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Freeboard Review — Is This the Electric Skateboard You Didn’t Know You Wanted?

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We take Houdt’s ambitious electric skateboard for a spin to see if it delivers what it promised.

An electric skateboard may initially seem like a novel and somewhat unnecessary concept (we were born with legs, after all), but in a world where parking space is as scarce as trustworthy politicians and the need for economical and efficient travel is becoming more and more important, a battery-powered board begins sounding like an extremely attractive prospect. Not to mention it gets the 10-year-olds inside of us more excited than the day we found out about dinosaurs. So, we got our hands on Houdt’s new Freeboard to find out if the hype behind the wheels is worth getting on-board with.

So, what exactly is the Freeboard?

Well, it’s a belt-driven, battery-powered skateboard with a deck constructed of bamboo and fibreglass. It feels sturdy and robust enough to more than handle the weight of its components, but still flexible enough for you to persuade it to your (or your feet’s) will.

Due to the 8800Ah battery on the underside of the deck, the entire board itself weighs in at around the 7kg mark, making it solid, but portable enough to carry around. Thankfully, there’s a convinent slit in the deck which acts as a handle to make commuting with the Freeboard on our now seemingly-archaic-legs a relatively easy endeavour.

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But what’s it like in practice?

It’s good. After a 4-hour charge, it’s ready to hit the streets. On the hand remote, you have a nub to control your speed and braking with your thumb, and an on/off switch – it’s that simple. Once on, riders can also press the power button again to inverse the controls in order to reverse. It’s an easy control scheme that you’ll wrap your head around in seconds, and while the plastic remote itself does feel a little less-durable than we would’ve liked, it’s just a supplementary yet necessary piece to the real star of the show: the board itself.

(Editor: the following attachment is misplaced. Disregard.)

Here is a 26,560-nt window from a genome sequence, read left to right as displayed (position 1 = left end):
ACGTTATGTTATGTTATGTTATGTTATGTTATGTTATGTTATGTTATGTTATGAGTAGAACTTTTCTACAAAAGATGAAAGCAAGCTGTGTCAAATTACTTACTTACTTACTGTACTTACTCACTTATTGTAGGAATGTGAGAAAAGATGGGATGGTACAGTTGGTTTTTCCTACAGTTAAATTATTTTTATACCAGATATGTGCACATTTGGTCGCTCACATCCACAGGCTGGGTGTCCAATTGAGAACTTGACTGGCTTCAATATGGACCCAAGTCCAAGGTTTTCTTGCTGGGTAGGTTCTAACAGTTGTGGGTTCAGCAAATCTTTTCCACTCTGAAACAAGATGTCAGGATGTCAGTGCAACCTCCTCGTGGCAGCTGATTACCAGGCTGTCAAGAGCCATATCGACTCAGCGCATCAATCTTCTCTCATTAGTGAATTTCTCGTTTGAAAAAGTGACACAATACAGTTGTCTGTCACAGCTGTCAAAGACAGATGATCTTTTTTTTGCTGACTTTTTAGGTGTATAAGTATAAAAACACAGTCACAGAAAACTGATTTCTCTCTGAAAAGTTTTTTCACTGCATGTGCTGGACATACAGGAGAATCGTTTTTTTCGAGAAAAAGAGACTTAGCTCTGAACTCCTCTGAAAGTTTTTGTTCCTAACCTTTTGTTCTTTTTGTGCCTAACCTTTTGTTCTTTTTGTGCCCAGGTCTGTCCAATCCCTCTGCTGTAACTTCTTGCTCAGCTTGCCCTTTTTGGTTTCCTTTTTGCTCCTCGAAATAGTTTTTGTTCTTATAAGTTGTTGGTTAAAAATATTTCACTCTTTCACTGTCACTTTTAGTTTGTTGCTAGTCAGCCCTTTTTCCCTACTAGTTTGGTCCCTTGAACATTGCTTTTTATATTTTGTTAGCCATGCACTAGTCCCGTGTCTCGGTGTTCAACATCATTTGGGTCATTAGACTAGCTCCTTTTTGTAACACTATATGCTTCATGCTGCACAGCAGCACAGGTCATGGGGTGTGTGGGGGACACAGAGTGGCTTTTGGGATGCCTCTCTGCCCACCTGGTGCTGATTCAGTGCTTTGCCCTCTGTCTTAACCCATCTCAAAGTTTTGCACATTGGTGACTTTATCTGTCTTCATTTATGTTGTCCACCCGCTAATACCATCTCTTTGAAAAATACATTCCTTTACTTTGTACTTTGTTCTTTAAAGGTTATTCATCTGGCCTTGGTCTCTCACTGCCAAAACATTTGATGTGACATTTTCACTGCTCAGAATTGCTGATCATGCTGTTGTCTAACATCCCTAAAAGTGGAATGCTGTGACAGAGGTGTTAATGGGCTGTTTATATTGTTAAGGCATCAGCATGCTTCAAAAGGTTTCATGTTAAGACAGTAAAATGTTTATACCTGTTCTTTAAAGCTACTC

The Freeboard is touted to hit speeds of up to 30km/h, and we definitely got around there. It’s fast enough to give you a bit of a fright, but reasonable enough to keep you safe. This is the ideal speed when looking to cover short to medium distances efficiently without being burdened by traffic. It’s also a great option to circumvent even attempting to tackle Cape Town’s complex one-way-riddled road system, which seems inspired by a bowl of spaghetti.

Freeboard review

Regarding its longevity, the Freeboard will do about 30km in total on a single 4-hour charge. Of course, this is relatively diminished if you’re straining the battery tackling considerable uphills and leaving it on for extended periods of time; but for the most part, it should get you to work and back if you live within a 8-10km radius (just to be safe).

How much does it cost?

The Freeboard is priced at R13,999 and available online. But breathe… while it does sound like a lot, take into consideration this is the first of its kind in South Africa and doesn’t require petrol or maintenance to keep running.

Verdict

The initial purchase price is definitely something to consider, but if you’re looking to make the investment and see the Freeboard as a viable form of transport and enjoyment, it’s value is somewhat justified. It fulfils its promise of what it can do and riding it immediately ignited a nostalgic, child-like desire to skate everywhere we went (which is only a positive thing). Besides, seeing the faces of people in their stationary cars as you cruise along the sidewalk is alone worth the price of admission.

The Freeboard is priced at R13,999 and available from the Houdt online store.

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